Omega Productions’ 25th anniversary revival of “Saturday’s Warrior,” currently playing at Salt Lake’s Capitol Theatre in preparation for an eight-city tour, is better than it could have been.
The LDS musical has taken a lot of abuse for the last quarter-century, some of it well-deserved, for being cheesy, trite, and full of doctrine that ranges from the merely hypothetical to the downright incorrect. (Pam dies and goes BACK to the pre-existence, where the as-yet unborn Emily still waits? I don’t think so.)
This image has not been helped by the video production released a decade or so ago which has become commonplace in many LDS homes and which is horribly overacted, accentuating every minor flaw in Doug Stewart’s script and lyrics and adding plenty more of its own.
The new production overcomes many of the obstacles that face it, thanks to some minor changes in the script and a major overhaul of Lex de Azevedo’s original musical arrangements, re-done quite well by Clive Romney.
Some solid acting, good choreography (by Kieri Coombs) and able direction (by Robert Manning) also contribute.
The show begins in the pre-mortal world (they called it the “pre-existence” in 1973), where several spirits are waiting to be born. In particular there is a family of eight, the oldest two of whom — twins Jimmy (Casey Reeves) and Pam (Kiri Price) Flinders — are about to enter this world. Also going is Todd (Mark Daniels), who has already proclaimed his love for Julie Flinders (Ashley Jepperson). And there are a couple of guys, Wally (Brian McFadyn) and Harold (Matthew Lewis), who are destined to be missionary companions 20 years down the road.
This long scene unfortunately resembles the aforementioned video in terms of embarrassing cuteness. In fact, it seems some of the actors studied that video carefully to learn how they should say their lines — a bad idea, to be sure. Some of the dialogue is cringe-worthy as written, but could be salvaged if delivered with some down-to-earth sincerity.
But there is none of that in the opening sequence, which is instead full of broad, obnoxious choreography, jokes that are swung around like sledgehammers, and some real ham-fisted directing.
Fortunately, the show makes a 180-degree turn with “Sailing On.” That number exemplifies what is good about this production, and how the rest of the show should have been, in that it is simple and understated. Jimmy and Pam sing while a few dancers move elegantly in the background. Throughout the show, when things are kept simple like that, there is much feeling, much emotion, and much humor. It is only when they try to make things “big” that they instead make things melodramatic and embarrassing.
McFadyn and Lewis as the two missionaries demonstrate some of the best chemistry — as well as some of the best singing ability — playing off each other with skill and creating genuine laughs — again, because they don’t try too hard to force the laugh out of us. McFadyn, particularly, is energetic and full of life in everything he does.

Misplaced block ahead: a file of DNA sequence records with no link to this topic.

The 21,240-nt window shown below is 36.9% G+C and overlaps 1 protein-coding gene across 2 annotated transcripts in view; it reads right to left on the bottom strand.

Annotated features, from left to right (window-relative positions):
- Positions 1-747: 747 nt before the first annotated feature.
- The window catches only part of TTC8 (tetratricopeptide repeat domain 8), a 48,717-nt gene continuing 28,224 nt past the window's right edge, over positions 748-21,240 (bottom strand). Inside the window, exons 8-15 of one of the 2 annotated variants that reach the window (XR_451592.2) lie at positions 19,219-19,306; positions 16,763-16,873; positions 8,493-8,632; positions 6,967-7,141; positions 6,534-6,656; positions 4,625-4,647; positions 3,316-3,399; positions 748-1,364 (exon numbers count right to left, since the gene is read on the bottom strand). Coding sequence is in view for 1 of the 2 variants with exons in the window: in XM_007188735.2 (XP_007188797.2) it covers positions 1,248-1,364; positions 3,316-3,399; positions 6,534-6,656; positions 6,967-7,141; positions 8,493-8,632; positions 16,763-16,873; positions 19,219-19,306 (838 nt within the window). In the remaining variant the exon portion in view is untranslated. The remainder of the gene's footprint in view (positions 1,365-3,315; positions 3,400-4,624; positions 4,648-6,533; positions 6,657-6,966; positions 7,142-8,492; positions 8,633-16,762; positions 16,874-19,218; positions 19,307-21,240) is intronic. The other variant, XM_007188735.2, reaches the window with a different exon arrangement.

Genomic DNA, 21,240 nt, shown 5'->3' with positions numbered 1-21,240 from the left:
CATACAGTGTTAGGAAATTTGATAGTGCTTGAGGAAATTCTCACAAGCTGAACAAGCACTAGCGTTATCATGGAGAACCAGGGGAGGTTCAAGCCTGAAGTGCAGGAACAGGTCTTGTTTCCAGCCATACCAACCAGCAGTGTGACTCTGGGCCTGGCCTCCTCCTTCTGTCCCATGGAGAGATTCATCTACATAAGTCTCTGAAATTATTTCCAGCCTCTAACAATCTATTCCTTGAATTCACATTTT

Reeves is solid as Jimmy, singing well and conveying his inner struggle as well as is possible, given the vagueness of the script in that department. Some work could be done to make him seem more sympathetic to the audience, as opposed to being somewhat non-descript, as he is now.
Surprisingly helpful in a supporting role is Fred Lee as younger brother Benjy. While many young actors, including some in this show, feel a need to yell every line with a self-aware “this-is-funny” attitude, Lee is honest and real in his performance. This young actor will do a killer job at lead roles when he gets a little older.
Jepperson plays the fickle “Dear John”-writer Julie with a whininess that is at first annoying, until you realize she’s doing it on purpose, at which point it becomes quite funny.
In the end, “Saturday’s Warrior” really is touching and inspiring. Theatrically, several scenes have flaws, and those do detract from the spirit that could otherwise be felt. (It’s hard to cringe at the ridiculousness of something and be inspired by it at the same time.) But ultimately, those flaws can be overlooked as the important message of the show and its uplifting spirit are conveyed by a cast that obviously puts its heart and soul into everything.
I went to this show fully expecting to hate it as much as I hate the video version of it. I was quite pleasantly surprised, then, when I actually enjoyed it quite a bit. There were parts, as I mentioned, that were unbearably cheesy, but there weren't too many of them (except for the entire first 15 minutes).
And the new orchestrations really are an improvement. I just listened to the original cast album -- from 1974 -- and maybe it sounded cool in 1974, but it sure doesn't now. The new orchestrations help a lot in making the show a very solid production.